Chart 11.School Desertion and Poverty in Panama
G. Concluding Remarks
21. Panama’s outstanding economic growth over the last decades has helped the country reduce its income gap relative to advanced economies. Beyond facilitating income convergence, this stellar growth performance has contributed to significant reductions in poverty and inequality. Economic growth has been biased toward the poorer segments of the population that saw their incomes grow faster than the rest of the country. In sum, there has been progress with shared prosperity and overall inclusiveness improved. Nonetheless, certain parts of the population, particularly the indigenous groups, saw relatively smaller reduction in poverty and continue to face substantially higher poverty rates than the rest of the country. In addition, the indigenous persons are not uniformly affected by poverty, as those living in the semi-autonomous comarcas face significantly higher poverty incidence than the indigenous persons that reside outside. Education spending has been declining as a share of total government spending and remains lower than the average in the region. In turn, student performance and education quality scores have been lagging behind peers. Basic education indicators, such as school enrollment and school desertion rates, seem to be strongly associated with differences in poverty rates across regions. In this context, actions that improve education outcomes, particularly those focused on the specific needs of the indigenous population, seem to have a high potential to strengthen overall inclusiveness as well.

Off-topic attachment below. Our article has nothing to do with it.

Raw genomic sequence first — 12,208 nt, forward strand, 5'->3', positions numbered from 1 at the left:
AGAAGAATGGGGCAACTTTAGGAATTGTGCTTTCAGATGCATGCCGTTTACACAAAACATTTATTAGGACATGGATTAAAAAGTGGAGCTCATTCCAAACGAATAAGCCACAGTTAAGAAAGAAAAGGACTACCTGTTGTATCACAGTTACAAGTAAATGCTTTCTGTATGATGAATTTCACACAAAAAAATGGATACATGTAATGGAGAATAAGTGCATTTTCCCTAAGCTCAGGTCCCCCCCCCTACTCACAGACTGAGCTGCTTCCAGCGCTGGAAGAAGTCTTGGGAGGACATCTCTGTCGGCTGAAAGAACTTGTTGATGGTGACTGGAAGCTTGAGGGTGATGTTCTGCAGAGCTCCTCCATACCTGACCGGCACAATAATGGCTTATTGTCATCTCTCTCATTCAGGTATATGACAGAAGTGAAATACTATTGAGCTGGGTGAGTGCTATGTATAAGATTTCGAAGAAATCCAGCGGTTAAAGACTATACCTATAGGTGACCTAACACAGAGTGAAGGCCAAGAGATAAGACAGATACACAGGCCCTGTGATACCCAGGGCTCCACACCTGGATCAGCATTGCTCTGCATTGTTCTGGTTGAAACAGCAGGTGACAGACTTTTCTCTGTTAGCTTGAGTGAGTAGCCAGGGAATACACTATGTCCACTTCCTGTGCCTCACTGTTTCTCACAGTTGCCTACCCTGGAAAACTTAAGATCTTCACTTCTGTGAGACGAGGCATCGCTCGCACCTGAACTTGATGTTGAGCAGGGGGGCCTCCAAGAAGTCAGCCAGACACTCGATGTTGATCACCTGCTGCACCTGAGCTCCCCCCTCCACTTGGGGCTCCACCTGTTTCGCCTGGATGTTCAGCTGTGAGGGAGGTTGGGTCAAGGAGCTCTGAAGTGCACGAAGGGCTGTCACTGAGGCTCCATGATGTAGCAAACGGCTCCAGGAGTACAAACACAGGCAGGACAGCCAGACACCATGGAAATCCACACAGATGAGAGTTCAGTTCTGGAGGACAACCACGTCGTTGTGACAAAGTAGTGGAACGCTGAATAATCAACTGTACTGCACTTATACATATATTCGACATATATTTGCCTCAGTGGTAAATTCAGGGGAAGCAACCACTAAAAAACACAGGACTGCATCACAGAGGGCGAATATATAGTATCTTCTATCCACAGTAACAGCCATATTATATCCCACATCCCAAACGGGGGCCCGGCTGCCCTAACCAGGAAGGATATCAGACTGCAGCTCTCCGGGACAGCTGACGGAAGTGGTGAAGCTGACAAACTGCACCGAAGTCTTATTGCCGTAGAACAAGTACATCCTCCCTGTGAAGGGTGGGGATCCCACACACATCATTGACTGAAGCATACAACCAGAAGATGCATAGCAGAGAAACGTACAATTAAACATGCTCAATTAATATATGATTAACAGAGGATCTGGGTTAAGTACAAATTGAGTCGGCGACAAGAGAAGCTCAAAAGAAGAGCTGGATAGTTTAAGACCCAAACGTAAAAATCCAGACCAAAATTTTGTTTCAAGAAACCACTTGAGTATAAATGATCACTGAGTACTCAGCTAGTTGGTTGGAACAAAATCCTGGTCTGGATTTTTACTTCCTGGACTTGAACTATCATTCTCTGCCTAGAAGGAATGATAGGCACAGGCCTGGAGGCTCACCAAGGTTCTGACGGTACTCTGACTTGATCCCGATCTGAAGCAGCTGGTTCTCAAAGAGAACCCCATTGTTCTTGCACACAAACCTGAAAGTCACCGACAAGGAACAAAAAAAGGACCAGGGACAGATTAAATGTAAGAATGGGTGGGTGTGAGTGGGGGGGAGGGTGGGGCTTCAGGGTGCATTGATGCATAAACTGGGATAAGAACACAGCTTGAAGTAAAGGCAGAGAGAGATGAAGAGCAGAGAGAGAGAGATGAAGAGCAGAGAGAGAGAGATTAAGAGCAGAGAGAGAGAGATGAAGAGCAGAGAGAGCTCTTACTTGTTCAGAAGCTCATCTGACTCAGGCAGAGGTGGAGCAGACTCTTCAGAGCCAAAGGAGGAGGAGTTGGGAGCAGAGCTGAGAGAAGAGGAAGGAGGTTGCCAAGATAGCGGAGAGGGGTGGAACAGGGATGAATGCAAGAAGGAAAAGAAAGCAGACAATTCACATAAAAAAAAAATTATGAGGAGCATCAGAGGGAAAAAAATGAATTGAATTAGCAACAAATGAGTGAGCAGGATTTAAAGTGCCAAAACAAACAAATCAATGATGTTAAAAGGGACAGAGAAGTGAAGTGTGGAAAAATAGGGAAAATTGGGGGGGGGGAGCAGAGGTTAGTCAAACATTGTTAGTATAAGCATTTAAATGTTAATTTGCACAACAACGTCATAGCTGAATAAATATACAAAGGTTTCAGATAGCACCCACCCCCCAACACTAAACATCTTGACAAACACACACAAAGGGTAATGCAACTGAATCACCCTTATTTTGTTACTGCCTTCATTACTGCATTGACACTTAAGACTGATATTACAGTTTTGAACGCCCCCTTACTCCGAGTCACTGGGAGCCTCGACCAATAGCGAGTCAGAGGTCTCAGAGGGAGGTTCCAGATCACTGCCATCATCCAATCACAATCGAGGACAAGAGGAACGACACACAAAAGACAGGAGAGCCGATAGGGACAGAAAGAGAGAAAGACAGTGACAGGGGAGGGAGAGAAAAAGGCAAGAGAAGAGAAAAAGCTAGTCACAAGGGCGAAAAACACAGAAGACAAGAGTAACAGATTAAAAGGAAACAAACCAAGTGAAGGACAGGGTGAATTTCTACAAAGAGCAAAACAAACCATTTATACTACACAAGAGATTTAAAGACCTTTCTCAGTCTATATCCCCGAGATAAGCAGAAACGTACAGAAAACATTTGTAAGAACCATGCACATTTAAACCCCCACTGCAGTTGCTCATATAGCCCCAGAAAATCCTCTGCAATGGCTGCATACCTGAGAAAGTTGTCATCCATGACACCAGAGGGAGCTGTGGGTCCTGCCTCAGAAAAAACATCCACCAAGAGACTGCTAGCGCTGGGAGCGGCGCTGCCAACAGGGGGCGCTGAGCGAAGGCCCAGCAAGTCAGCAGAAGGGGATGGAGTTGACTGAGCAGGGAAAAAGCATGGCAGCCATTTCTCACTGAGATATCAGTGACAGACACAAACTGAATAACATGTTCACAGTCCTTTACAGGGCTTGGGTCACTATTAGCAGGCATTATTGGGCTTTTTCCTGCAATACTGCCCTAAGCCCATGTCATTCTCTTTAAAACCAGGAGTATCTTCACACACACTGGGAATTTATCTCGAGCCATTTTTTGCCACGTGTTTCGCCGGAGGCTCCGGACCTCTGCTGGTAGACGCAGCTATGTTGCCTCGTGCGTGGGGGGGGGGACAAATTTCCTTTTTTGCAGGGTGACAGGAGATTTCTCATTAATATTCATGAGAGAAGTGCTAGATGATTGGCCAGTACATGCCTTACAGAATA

BergA. G. and J. D.Ostry (2011) “Inequality and Unsustainable Growth: Two Sides of the Same Coin?” IMF Staff Discussion Note 11/08WashingtonDC.
Government of Panama (2014) Government Strategic Plan 2015-2019.
Government of Panama and UN (2014) Objetivo de Desarrollo del Milenio IV Informe de Panamá.
INEC (2015) Encuesta de Mercado Laboral 2010-2015National Institute of Statistics and Census (INEC), Contraloría General de la República de Panamá.
MEF (2012) Indigencia y pobreza Marzo 2012Ministry of Economy and FinancePanama.
MEF (2012) Pobreza e indigencia Marzo 2014Ministry of Economy and FinancePanama.
MEF (2015) Actualización de las líneas de pobreza Marzo 2015Ministry of Economy and FinancePanama.
Prepared by Metodij Hadzi-Vaskov (WHD).
Similar result is obtained when countries are compared on the basis of their income per capita in PPP-adjusted terms.
Panama is organized into 10 provinces and 3 provincial-level comarcas. The three comarcas with province status are Emberá, Kuna Yala, and Ngäbe-Buglé, while two comarcas Madugandi and Wargandi are considered equivalent to municipalities.
There are striking differences between provinces and comarcas. For example, 85.6 percent of the indigenous population living in the most populous comarca lives in poverty, while only 5.8 percent of the indigenous population that resides in Panama Oeste province is facing the same problem.
Panama is set to undergo the next PISA assessment in 2018.
Various sources report different figures for school desertion rates across regions. Figures employed here come from the MDG database.